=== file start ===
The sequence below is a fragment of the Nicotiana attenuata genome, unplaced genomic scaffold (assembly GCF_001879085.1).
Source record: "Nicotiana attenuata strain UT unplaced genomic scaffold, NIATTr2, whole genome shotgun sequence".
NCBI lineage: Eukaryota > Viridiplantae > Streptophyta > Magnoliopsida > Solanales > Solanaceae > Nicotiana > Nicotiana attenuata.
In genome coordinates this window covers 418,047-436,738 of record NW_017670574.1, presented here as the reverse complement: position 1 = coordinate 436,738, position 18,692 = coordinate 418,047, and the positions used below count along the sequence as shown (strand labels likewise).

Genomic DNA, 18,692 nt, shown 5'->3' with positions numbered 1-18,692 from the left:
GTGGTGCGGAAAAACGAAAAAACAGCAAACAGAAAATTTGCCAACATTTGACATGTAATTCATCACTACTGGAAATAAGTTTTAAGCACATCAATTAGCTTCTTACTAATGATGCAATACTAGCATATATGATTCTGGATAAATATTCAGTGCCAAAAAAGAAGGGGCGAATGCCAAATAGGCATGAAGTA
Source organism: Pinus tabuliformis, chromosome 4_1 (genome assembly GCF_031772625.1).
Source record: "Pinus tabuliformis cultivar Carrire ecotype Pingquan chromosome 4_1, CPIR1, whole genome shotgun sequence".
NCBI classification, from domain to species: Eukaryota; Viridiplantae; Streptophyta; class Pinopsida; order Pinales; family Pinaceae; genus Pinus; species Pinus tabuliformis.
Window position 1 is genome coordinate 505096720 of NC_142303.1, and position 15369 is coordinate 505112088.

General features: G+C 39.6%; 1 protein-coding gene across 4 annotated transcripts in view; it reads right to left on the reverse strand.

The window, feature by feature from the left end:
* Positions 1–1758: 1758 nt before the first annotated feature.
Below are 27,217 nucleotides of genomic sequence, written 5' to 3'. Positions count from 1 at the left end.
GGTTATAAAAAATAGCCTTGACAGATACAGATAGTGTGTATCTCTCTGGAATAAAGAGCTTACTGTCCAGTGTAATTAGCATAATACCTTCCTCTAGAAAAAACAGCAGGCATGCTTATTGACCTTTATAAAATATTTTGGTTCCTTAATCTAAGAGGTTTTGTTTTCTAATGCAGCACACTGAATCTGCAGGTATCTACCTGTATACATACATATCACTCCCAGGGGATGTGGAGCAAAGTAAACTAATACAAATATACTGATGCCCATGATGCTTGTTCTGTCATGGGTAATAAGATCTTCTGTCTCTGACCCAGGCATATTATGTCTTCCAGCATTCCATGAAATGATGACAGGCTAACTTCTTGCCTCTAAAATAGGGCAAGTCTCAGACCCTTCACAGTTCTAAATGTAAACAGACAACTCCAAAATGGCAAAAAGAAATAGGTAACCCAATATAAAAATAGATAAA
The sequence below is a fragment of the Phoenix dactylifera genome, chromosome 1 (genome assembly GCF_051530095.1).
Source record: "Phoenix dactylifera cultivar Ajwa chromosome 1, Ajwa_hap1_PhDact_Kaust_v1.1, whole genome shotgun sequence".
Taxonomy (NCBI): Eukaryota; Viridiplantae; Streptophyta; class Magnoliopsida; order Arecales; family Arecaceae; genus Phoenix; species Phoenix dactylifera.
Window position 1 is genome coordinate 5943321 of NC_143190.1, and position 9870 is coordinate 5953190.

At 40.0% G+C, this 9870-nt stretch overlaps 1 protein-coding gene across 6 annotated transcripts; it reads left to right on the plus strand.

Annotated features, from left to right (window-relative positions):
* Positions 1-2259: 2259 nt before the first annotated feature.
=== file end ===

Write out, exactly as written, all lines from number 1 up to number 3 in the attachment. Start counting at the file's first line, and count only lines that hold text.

The sequence below is a fragment of the Nicotiana attenuata genome, unplaced genomic scaffold (assembly GCF_001879085.1).
Source record: "Nicotiana attenuata strain UT unplaced genomic scaffold, NIATTr2, whole genome shotgun sequence".
NCBI lineage: Eukaryota > Viridiplantae > Streptophyta > Magnoliopsida > Solanales > Solanaceae > Nicotiana > Nicotiana attenuata.